This year the inaugural ceremony took place not only in Alba’s civic theater but simultaneously at the Museum of Modern Art in New York City. In the opening days of this years festival, Alba has already been invaded by thousands of visitors, many of them foreign journalists. Good weather and an excellent crop of truffles has made the savory experience of being surrounded by the pungent fungus even more enjoyable.
There is no question that Alba’s white truffle is a superior tuber but there is something unique about the Alba psyche that has elevated the festivities in Alba to the stratosphere. Very much like the great entrepreneurial industries of Alba, the festival has achieved it status due to great leadership and visionaries who see possibilities and not limits. Our friend Antonio Degiacomi is again heading the festival organization and Alba’s city government is an integral part of making it the great success that it is.
Three days after the opening ceremony in Alba, Mayor Maurizio Marello was at Eataly in New York City to present a prize truffle to Italian entertainer Renzo Arbore. Joining Arbore in the Columbus Day celebration at the foodie Mecca created by Alba’s Oscar Farinetti were singer Jovanotti, actress Isabella Rosselini, actor Enrico Brignano, author Alessandro Baricco and Farinetti himself. Paola Farinetti, the sister of the Eataly founder and a member of Alba’s giunta was also on hand for the celebration. Not only does the world come to Alba, Alba comes to the world, and with great style.
Seeing celebrities on the streets of Alba or in its famous restaurants is also a very common occurrence. In addition to the many notables who have come to Alba to receive the prestigious Truffle of the Year, there are many who come just to enjoy Alba and its culinary treasures. Jay-Z jetting in for truffles and wine or George Clooney on his Harley in Alba’s ancient streets are not the extraordinary events they would be in most towns. There are also Alba’s home grown celebrities such as Piazza Duomo’s chef Enrico Crippa, Olympic medalist Francesca Fenocchio, cyclist Diego Rosa and rising Ohio State basketball star Amedeo della Valle.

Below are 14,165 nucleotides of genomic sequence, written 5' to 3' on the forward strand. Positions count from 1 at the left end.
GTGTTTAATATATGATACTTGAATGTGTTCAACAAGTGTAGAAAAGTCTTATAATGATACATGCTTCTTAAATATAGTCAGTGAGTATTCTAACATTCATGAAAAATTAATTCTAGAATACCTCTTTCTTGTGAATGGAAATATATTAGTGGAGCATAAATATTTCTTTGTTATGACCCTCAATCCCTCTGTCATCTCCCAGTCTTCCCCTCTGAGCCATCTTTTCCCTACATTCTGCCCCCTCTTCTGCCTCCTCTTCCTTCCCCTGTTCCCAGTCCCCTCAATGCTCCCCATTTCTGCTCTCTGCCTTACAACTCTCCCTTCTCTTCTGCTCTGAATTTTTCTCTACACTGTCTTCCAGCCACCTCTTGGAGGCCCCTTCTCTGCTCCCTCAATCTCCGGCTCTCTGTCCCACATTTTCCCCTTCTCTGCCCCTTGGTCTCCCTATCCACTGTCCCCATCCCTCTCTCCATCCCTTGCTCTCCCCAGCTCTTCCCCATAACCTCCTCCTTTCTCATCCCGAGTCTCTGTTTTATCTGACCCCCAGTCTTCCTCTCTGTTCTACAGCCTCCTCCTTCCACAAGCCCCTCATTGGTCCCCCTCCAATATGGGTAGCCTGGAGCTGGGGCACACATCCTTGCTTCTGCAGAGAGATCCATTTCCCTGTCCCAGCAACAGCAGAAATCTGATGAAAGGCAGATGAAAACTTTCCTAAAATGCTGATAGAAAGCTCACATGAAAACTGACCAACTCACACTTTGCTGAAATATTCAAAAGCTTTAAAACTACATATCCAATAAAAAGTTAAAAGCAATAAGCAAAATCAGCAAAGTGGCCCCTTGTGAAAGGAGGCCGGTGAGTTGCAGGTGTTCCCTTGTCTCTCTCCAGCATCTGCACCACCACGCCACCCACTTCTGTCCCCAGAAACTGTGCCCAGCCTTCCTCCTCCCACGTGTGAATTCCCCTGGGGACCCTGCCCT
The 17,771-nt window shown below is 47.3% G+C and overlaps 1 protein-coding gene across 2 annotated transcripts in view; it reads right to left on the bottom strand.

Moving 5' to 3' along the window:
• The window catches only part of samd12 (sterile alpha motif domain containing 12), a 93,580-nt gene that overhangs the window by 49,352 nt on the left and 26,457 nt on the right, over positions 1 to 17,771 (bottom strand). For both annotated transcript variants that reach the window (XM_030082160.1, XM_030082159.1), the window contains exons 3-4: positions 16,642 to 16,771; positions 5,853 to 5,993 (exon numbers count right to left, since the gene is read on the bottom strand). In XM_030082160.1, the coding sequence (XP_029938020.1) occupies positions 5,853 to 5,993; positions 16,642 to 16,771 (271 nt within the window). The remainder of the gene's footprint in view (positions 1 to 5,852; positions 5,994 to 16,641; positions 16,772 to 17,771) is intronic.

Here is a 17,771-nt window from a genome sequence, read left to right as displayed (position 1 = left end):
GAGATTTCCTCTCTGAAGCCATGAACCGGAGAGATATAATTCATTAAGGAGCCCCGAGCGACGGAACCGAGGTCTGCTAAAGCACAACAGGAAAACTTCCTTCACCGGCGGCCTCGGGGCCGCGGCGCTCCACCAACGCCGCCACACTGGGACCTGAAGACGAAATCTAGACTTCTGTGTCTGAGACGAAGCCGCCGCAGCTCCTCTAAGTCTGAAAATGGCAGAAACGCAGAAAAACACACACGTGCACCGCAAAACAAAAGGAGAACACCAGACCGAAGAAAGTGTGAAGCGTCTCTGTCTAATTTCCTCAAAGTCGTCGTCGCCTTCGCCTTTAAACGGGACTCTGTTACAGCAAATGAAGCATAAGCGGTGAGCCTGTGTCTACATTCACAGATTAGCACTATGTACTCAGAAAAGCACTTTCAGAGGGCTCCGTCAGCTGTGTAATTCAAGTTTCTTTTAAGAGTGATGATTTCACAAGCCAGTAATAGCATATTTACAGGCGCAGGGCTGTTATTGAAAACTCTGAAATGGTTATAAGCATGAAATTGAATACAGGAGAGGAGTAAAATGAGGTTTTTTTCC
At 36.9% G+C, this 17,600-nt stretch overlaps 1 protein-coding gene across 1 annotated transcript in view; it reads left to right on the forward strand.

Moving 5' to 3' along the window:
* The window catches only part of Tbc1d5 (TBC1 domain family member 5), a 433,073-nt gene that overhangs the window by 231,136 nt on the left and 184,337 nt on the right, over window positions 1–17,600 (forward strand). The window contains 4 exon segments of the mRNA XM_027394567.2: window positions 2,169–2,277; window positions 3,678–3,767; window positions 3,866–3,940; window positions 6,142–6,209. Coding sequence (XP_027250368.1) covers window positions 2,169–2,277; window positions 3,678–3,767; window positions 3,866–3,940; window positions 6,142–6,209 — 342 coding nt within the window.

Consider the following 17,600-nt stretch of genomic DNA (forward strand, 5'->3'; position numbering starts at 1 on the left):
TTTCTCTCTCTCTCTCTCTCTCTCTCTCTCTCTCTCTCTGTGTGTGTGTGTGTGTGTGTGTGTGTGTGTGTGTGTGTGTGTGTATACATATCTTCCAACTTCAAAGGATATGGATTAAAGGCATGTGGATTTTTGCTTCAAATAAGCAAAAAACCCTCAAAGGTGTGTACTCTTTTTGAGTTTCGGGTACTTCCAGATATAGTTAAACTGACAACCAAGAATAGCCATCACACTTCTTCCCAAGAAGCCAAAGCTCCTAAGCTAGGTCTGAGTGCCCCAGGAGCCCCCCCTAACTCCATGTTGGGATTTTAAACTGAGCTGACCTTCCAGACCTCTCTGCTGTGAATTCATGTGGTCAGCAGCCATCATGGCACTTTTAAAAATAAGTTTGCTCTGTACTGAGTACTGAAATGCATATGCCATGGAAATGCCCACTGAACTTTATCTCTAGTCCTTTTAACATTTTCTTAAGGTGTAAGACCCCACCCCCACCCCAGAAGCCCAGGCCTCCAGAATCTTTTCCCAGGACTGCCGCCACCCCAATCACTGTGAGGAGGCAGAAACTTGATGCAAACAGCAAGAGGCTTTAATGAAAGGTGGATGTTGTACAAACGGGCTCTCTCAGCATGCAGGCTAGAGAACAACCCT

Alba has certainly been blessed by history, nature and geography but it is what it has done with those blessings that sets it apart from other cities of Piemonte, Italy, Europe and the world. The successes of Ferrero, Miroglio, Mondo and Eataly are not accidents and they seem to have one thing in common, the spirit of the Albesi. Whatever has driven these companies to greatness is also reflected in the culture of the Langhe and Roero. Achievements in literature, art, music and sports attest to that same great spirit that has uniquely put Alba on the world stage.
A good friend of mine has considered doing a study of the origin of Alba’s greatness. Like me he has wondered what unique Albese quality gave the world Beppe Fenoglio, Pinot Gallizio, industry giants like Ferrero, the young heroes of the Italian Resistance, a Roman emperor and Cavour, the local mayor who became Italy’s first prime minister. Perhaps it is no one thing but a unique combination of factors that serendipity bestowed upon Alba.
Recalling how unremarkable both Medford and Alba were when we became sister cities over a half century ago I often wonder if there is a formula that could have elevated Medford to the level that Alba has reached. That thought brings to mind a memory of an elderly man on the street in Alba and his unforgettable knowing smile. I imagine the proud twinkle in his eye and a face weathered by decades of hard work and experience, as he slyly says to me, “perhaps”.